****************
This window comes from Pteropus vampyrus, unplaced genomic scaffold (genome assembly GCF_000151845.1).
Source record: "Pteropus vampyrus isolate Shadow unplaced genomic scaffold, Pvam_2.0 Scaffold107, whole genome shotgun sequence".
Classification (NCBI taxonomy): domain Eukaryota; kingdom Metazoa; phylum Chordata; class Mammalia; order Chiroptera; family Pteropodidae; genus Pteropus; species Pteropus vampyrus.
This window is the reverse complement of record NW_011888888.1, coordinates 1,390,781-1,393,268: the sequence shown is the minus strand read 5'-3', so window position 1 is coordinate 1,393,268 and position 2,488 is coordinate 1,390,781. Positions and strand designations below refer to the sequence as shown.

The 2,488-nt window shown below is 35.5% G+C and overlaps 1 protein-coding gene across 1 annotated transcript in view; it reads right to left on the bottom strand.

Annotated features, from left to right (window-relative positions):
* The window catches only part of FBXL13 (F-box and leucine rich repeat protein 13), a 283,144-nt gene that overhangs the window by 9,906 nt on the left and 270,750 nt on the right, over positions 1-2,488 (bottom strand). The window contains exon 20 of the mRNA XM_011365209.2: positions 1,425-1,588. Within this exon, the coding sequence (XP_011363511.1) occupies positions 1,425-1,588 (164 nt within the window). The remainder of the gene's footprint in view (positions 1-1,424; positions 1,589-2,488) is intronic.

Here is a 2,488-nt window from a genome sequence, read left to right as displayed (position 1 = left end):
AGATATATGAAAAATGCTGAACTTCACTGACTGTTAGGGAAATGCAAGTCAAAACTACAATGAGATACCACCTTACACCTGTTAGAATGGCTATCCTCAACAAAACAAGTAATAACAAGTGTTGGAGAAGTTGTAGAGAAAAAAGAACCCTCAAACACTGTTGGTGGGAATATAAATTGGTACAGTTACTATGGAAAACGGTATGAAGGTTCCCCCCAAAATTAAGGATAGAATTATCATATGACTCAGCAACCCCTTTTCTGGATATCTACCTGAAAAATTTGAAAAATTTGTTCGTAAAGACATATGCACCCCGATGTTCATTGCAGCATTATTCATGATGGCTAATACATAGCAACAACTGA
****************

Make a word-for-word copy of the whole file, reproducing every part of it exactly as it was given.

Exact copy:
This window comes from Pteropus vampyrus, unplaced genomic scaffold (genome assembly GCF_000151845.1).
Source record: "Pteropus vampyrus isolate Shadow unplaced genomic scaffold, Pvam_2.0 Scaffold107, whole genome shotgun sequence".
Classification (NCBI taxonomy): domain Eukaryota; kingdom Metazoa; phylum Chordata; class Mammalia; order Chiroptera; family Pteropodidae; genus Pteropus; species Pteropus vampyrus.
This window is the reverse complement of record NW_011888888.1, coordinates 1,390,781-1,393,268: the sequence shown is the minus strand read 5'-3', so window position 1 is coordinate 1,393,268 and position 2,488 is coordinate 1,390,781. Positions and strand designations below refer to the sequence as shown.

The 2,488-nt window shown below is 35.5% G+C and overlaps 1 protein-coding gene across 1 annotated transcript in view; it reads right to left on the bottom strand.

Annotated features, from left to right (window-relative positions):
* The window catches only part of FBXL13 (F-box and leucine rich repeat protein 13), a 283,144-nt gene that overhangs the window by 9,906 nt on the left and 270,750 nt on the right, over positions 1-2,488 (bottom strand). The window contains exon 20 of the mRNA XM_011365209.2: positions 1,425-1,588. Within this exon, the coding sequence (XP_011363511.1) occupies positions 1,425-1,588 (164 nt within the window). The remainder of the gene's footprint in view (positions 1-1,424; positions 1,589-2,488) is intronic.

Here is a 2,488-nt window from a genome sequence, read left to right as displayed (position 1 = left end):
AGATATATGAAAAATGCTGAACTTCACTGACTGTTAGGGAAATGCAAGTCAAAACTACAATGAGATACCACCTTACACCTGTTAGAATGGCTATCCTCAACAAAACAAGTAATAACAAGTGTTGGAGAAGTTGTAGAGAAAAAAGAACCCTCAAACACTGTTGGTGGGAATATAAATTGGTACAGTTACTATGGAAAACGGTATGAAGGTTCCCCCCAAAATTAAGGATAGAATTATCATATGACTCAGCAACCCCTTTTCTGGATATCTACCTGAAAAATTTGAAAAATTTGTTCGTAAAGACATATGCACCCCGATGTTCATTGCAGCATTATTCATGATGGCTAATACATAGCAACAACTGA